A real gem of knowledge in the video was when it didn’t work! We get to follow along as [Dave] stumbles before using a Saleae Logic analyzer to see that his transmitter was off frequency even though the math in his sketch seemed correct. Realizing the digital write routine was causing a slowdown he fudged his math to make the needed frequency correction. Sure, he could have removed the performance glitch by writing some custom port control but logic dictates using the fastest and simplest solution when hacking a one-off solution.

[Dave’s] video and links to source code after the break.

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More Fun with Syma 107 Reverse Engineering

Syma Reverse Engineering

[Jim] used a logic analyzer to do some in depth analysis of the Syma 107G helicopter’s IR protocol. We’ve seen work to reverse engineer this protocol in the past, but [Jim] has improved upon it.

Instead of reading the IR output of the controller, [Jim] connected a Saleae Logic directly to the controller’s circuitry. This allowed him to get more accurate timing, which helped him find out some new things about the protocol. He used this to create a detailed explanation of the protocol.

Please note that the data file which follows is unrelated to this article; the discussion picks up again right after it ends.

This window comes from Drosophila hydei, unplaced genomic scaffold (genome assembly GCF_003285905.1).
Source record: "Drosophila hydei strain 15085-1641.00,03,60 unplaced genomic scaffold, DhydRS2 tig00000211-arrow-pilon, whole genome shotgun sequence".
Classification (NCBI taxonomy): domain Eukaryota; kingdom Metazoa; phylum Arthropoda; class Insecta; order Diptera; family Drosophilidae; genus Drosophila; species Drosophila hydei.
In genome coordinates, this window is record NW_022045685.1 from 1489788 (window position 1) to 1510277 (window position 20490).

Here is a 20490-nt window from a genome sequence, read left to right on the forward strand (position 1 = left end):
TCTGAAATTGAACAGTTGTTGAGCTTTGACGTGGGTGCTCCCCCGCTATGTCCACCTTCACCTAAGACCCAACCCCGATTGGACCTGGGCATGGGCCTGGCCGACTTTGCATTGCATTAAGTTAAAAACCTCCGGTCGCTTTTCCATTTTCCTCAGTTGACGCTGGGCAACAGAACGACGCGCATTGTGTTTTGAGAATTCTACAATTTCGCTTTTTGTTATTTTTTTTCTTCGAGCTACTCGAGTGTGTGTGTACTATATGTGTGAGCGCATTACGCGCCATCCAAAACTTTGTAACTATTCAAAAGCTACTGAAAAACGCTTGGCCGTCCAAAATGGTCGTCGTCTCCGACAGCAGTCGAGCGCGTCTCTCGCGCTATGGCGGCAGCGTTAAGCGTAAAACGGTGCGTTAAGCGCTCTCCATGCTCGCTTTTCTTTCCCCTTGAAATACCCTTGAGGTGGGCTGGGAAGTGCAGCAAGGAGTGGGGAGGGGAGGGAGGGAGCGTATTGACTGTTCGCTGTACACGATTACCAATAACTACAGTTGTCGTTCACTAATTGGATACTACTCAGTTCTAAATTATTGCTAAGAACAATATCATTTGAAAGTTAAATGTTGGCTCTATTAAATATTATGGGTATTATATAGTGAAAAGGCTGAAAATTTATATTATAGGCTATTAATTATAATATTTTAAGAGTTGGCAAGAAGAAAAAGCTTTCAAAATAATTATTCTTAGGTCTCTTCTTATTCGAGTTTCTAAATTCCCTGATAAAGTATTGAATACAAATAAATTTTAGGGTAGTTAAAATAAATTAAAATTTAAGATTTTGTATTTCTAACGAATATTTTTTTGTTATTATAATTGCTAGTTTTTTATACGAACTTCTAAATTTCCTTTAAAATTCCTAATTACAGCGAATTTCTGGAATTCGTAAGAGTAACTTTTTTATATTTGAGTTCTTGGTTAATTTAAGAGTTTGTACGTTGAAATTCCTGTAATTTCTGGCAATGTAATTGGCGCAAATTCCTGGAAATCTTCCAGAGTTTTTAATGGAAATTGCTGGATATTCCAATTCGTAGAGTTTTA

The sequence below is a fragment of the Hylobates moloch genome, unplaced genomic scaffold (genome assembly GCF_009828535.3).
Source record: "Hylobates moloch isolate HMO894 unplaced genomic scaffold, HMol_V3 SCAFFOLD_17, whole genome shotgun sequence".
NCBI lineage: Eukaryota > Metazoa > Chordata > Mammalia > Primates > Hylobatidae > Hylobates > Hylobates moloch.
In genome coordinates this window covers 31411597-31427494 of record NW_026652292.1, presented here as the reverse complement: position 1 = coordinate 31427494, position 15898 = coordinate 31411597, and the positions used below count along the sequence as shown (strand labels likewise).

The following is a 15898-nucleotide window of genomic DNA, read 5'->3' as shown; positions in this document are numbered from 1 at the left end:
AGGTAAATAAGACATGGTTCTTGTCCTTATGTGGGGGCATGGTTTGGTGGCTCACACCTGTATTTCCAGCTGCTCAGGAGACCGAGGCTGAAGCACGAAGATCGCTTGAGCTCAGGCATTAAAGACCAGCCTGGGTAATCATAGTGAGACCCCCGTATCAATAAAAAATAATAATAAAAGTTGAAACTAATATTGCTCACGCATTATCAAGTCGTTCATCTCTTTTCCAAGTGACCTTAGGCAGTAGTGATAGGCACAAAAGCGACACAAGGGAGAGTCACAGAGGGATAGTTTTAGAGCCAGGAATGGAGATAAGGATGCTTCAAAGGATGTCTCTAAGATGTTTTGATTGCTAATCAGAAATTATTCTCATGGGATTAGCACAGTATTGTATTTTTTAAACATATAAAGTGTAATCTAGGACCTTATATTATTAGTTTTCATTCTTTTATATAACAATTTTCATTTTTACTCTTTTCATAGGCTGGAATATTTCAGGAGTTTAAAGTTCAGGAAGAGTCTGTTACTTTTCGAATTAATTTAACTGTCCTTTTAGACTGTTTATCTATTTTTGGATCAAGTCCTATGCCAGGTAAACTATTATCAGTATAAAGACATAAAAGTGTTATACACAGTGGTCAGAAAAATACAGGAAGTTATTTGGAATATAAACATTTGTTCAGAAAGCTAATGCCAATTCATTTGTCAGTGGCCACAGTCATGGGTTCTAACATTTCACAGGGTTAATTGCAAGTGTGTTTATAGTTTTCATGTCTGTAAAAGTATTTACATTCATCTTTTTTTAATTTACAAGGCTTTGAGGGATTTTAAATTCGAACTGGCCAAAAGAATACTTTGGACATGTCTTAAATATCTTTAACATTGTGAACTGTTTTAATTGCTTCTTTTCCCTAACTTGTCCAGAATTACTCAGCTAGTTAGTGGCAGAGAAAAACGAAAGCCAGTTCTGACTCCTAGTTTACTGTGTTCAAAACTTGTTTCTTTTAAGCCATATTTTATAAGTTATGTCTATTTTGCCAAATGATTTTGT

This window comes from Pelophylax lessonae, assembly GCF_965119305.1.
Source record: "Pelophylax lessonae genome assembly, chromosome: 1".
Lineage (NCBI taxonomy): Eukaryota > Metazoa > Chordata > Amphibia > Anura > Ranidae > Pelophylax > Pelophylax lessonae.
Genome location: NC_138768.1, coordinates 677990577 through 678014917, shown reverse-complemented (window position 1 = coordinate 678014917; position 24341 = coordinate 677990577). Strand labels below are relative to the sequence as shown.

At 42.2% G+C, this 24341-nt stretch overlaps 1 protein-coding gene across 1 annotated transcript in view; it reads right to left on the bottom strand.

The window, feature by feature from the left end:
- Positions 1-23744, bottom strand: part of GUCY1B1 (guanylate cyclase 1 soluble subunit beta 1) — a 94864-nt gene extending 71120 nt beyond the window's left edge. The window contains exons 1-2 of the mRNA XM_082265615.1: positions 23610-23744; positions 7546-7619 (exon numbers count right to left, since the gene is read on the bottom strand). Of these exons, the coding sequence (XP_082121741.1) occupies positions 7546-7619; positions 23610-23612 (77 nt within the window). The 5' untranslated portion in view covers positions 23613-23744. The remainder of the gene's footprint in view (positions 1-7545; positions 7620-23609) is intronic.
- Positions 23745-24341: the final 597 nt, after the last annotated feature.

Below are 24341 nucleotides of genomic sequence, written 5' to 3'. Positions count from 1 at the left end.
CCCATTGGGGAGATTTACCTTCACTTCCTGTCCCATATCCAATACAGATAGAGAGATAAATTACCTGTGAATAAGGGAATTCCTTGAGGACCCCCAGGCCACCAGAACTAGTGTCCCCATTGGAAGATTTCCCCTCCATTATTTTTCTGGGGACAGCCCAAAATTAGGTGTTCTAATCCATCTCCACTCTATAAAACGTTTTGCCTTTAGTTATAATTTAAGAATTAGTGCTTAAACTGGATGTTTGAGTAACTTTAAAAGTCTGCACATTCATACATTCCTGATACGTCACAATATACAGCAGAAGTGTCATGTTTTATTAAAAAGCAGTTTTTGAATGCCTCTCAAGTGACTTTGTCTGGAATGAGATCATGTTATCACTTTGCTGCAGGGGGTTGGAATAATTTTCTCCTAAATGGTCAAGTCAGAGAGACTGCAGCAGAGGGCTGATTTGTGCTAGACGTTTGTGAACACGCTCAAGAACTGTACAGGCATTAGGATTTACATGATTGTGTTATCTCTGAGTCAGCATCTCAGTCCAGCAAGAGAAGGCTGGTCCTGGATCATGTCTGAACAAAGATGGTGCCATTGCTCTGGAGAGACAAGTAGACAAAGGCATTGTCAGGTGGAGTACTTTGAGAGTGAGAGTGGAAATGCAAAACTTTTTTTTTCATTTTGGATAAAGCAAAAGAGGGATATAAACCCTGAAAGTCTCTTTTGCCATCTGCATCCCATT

One of the major findings is that the controller used a 3 byte control packet, which contradicts past reverse engineering of the device. There’s also a new explanation of how multiple channels work. This allows multiple helicopters to be flown without the controllers interfering.

The write up is quite detailed, and explains the reverse engineering process. It also provides great information for anyone wanting to hack one of these low cost helicopters. From the details [Jim] worked out, it would be fairly easy to implement the protocol on your own hardware.